Actually, I know what they’re doing, I just have no idea why they’re doing it. I don’t know who, when planning the aftermath of WhoDoesNeganKillGate, decided to spend a quarter of season seven dividing the main characters into four almost wholly separate groups, forget about telling a story for an interminable amount…
I really thought that after the brutal, annoying season premiere, the follow-up episode introducing the Kingdom, Ezekial, and his tiger would be the extent of the show’s absurdity. It turns out I was wrong. Absolutely, delightfully wrong.
The Walking Dead is as popular as ever in its seventh season on AMC, but showrunner Scott Gimple has his sights set on an even higher prize: an expansion to the big screen.
All things must come to an end, including human civilization. Whether it’s a superbug pandemic tomorrow or a supernova sun in billions of years, one day, somehow, the apocalypse will arrive. You and loved ones plan on being ready for it, and ready for what comes after.
Whether you loved “Service,” or hated it, or more likely felt somewhere in between, I believe there’s one thing we can all agree on, and that’s that this was yet another Walking Dead episode that absolutely, 100 percent did not need to be 90 minutes long.
Having spent last Sunday exploring the goofy magnificence of Ezekial’s Kingdom, The Walking Dead finally showed us Negan’s true compound, and what life is like under his rule through the eyes of two characters—Daryl, his prisoner/hostage, and Dwight, his scarred lieutenant… who’s a prisoner just as much as Daryl.
Whenever things get too dark on TWD—usually when a main character dies—the show likes to follow up with a light-hearted episode. Case in point: while last week’s episode was unbelievably brutal and horrific, last night’s “The Well” was easily the most delightful The Waking Dead has ever been. But there was a lot more…
Did you think that we were done with the “Who will Negan kill in The Walking Dead season premiere?” question just because the season premiere finally aired? Ha ha, nope! Because some very strange new footage has surfaced that indicates the show had someone else in mind to fall victim to Negan’s bat Lucille.
The Walking Dead had a major obstacle to overcome in last night’s season seven premiere. After leading up all of season six to the arrival of Negan and the promise of a main character’s death, the show decided to postpone the reveal of who died to season seven. Could the show possibly live up to its own hype and…
To paraphrase John Cleese, they’re not zombies, they’re walkers. And they are creeping all over AMC these days. The Walking Dead returns to the airwaves for its seventh season on Sunday, and today the network launched the first of a 16-part weekly web series tie-in to Fear the Walking Dead, subtitled Passage.
There aren’t a ton of truly great movies that feature zombies. The list is short but distinguished: the works of George Romero, Lucio Fulci, 28 Days Later, and a few others. But now we need to add The Girl With All the Gifts to the list. It’s the rare zombie film that innovates the genre with skill and excitement.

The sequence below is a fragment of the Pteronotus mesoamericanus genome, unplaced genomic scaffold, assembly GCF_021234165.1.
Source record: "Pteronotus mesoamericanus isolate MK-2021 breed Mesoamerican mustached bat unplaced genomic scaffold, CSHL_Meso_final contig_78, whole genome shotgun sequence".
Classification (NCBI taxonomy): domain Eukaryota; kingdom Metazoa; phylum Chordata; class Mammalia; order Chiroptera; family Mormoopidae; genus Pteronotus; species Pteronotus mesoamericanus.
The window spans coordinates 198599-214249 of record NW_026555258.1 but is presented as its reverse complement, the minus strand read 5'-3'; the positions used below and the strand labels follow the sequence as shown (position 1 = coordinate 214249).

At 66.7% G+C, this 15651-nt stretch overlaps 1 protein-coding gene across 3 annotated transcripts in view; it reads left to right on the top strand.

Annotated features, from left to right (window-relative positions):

Namely, there’s a lot of new footage of Ezekiel (played by Khary Payton)—the biggest new character to be joining the upcoming season, and not just because he has a pet tiger. Most what’s more important is that TWD is finally showing us the new season has more going on than that damned Negan cliffhanger.
Last night, Fear the Walking Dead gave the TWD universe yet another term for the mindless, deceased, flesh-eating monsters that have brought civilization to its knees: The Wasted. It’s pretty good, but is it the best term used to describe zombies in these shows? Not quite.
Daylight’s End looks like yet another zombie apocalyptic action movie, but it has a secret weapon: Lance Henriksen, who is pushing 80 but is still quite obviously 100 percent badass. He may have a supporting role here, but anyone in a doomsday plague survival situation would be lucky to have this Aliens veteran by…
Fear the Walking Dead returned Sunday as what felt like a very different show. It felt more like an episode of Lost, really, focusing on one single character—in this case Nick—and flashing back to reveal a significant piece of his past.
This likely makes more sense if you remember that Warm Bodies the 2013 film starring Nicholas Hoult and Teresa Palmer is based on a book by Issac Marion, Marion has announced The Burning World will be releasing in 2017, continuing the tale of R the zombie’s and Julie the living girl’s star-crossed (flesh-crossed?)…
Luke Scott is about to release his much-anticipated debut feature, Morgan, and he’s already got another project lined up: The Hunger, which is not about sexy vampires but ill-fated pioneers. It’s based on a yet-to-be-written novel about the Donner Party, with what Deadline describes as “a Walking Dead-style twist.”
Talk of a World War Z sequel has been lurching around Hollywood nearly since the hit zombie film’s 2013 release. But after new scriptwriter Dennis Kelly was brought in to work with director J.A. Bayona, the latter signed to direct Jurassic World 2. Now producer-star Brad Pitt has a reunion he’s hoping to make happen.
Good news for fans of The Walking Dead and clean places to sleep. TWD creator Robert Kirkman has announced the seventh season of the series will not end with a cliffhanger that infuriates virtually of its viewers. Probably a good decision, guys!
After breaking box-office records in South Korean, Train to Busan—in which a zombie virus rapidly begins spreading between passengers on a bullet train—is headed stateside. We have an exclusive clip to share, which takes place right at that “OH SHIT” moment when everyone realizes how much danger they’re in.